Jesus said to the Jewish crowds: "I am the living bread that came down from heaven; whoever eats this bread will live forever; and the bread that I will give is my flesh for the life of the world."
The Jews quarreled among themselves, saying, "How can this man give us [his] flesh to eat?" Jesus said to them, "Amen, amen, I say to you, unless you eat the flesh of the Son of Man and drink his blood, you do not have life within you. Whoever eats my flesh and drinks my blood has eternal life, and I will raise him on the last day. For my flesh is true food, and my blood is true drink. Whoever eats my flesh and drinks my blood remains in me and I in him. Just as the living Father sent me and I have life because of the Father, so also the one who feeds on me will have life because of me. This is the bread that came down from heaven. Unlike your ancestors who ate and still died, whoever eats this bread will live forever."
CONOCE A NUESTRA FAMILIA EXTENDIDA:
meet our extended family
St. Juliana of Liége (Feast Day April 6)
1193 – 1258
St. Juliana and her twin sister Agnes were born in present-day Belgium. They were orphaned at the age of five and raised in
a convent. From her early youth, Juliana had great veneration for the Eucharist and longed for a special feast day in its honor. When Juliana was 16, she had her first vision, which recurred subsequently several times. Her vision presented the moon in its full splendor, crossed by a dark stripe. In time, she came to understand that the moon symbolized the life of the Church on earth, the opaque line, on the other hand, represented the absence of a liturgical feast in honor of Christ's Body and Blood. She eventually shared her visions with her confessor who had many distinguished contacts who endorsed and helped institute the feast. Juliana was canonized in 1869 by Pope Pius IX and further celebrated by Pope John Paul II, who wrote a letter mentioning her on the 750th anniversary of the feast of Corpus Christi.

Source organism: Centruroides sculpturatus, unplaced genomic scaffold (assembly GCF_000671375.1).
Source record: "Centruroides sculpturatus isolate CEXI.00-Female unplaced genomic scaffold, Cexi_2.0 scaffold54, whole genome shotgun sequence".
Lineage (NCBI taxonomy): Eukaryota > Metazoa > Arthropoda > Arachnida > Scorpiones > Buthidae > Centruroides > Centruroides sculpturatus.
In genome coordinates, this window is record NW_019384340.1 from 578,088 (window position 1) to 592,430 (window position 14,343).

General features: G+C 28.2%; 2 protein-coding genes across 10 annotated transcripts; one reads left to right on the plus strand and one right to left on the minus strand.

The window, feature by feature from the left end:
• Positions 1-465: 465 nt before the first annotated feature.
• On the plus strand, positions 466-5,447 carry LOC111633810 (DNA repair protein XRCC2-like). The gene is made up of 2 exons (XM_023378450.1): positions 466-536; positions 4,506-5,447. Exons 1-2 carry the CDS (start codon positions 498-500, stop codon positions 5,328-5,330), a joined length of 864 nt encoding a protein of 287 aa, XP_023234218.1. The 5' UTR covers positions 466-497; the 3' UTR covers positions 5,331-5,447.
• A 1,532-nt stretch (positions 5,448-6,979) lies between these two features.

TOMA TIEMPO PARA COMPARTIR
Take time to chat
• Do you realize that Jesus is truly present in the Eucharist?How do you prepare to receive him?
• What do you think Jesus means when he says, “I am the living bread”?
• What do you remember from your first holy Communion?If you haven’t made your first Communion yet, what do you look forward to about that day?
Attend a Eucharistic Procession
Baked French Toast
On the feast of Corpus Christi, many churches have Eucharistic processions. A Eucharistic procession is a public witness of the veneration of the most holy Eucharist, conducted through public streets. It takes place in this way: A consecrated host—the real presence of Jesus Christ—is placed in a monstrance, which is then lifted and carried by a priest who leads the faithful in procession. Like a pilgrimage, a Eucharistic procession normally starts at one holy place and ends at another. This earthly journey reminds the Catholic faithful of their spiritual journey toward eternal life with God.
Today, find a local Eucharistic procession and join in! Each year there is a Eucharistic Procession at Blessed Sacrament Cathedral in Detroit. Other parishes have them as well.
Can’t make it to a procession? Visit Jesus at an Adoration Chapel. Many parishes have 24-hour chapels for perpetual (or continuous) adoration. As a family, spend time with the Lord in adoration. Spend time in silence, and pray for the needs of your family and friends. Bring a journal to write down anything you hear the Lord speak into your heart.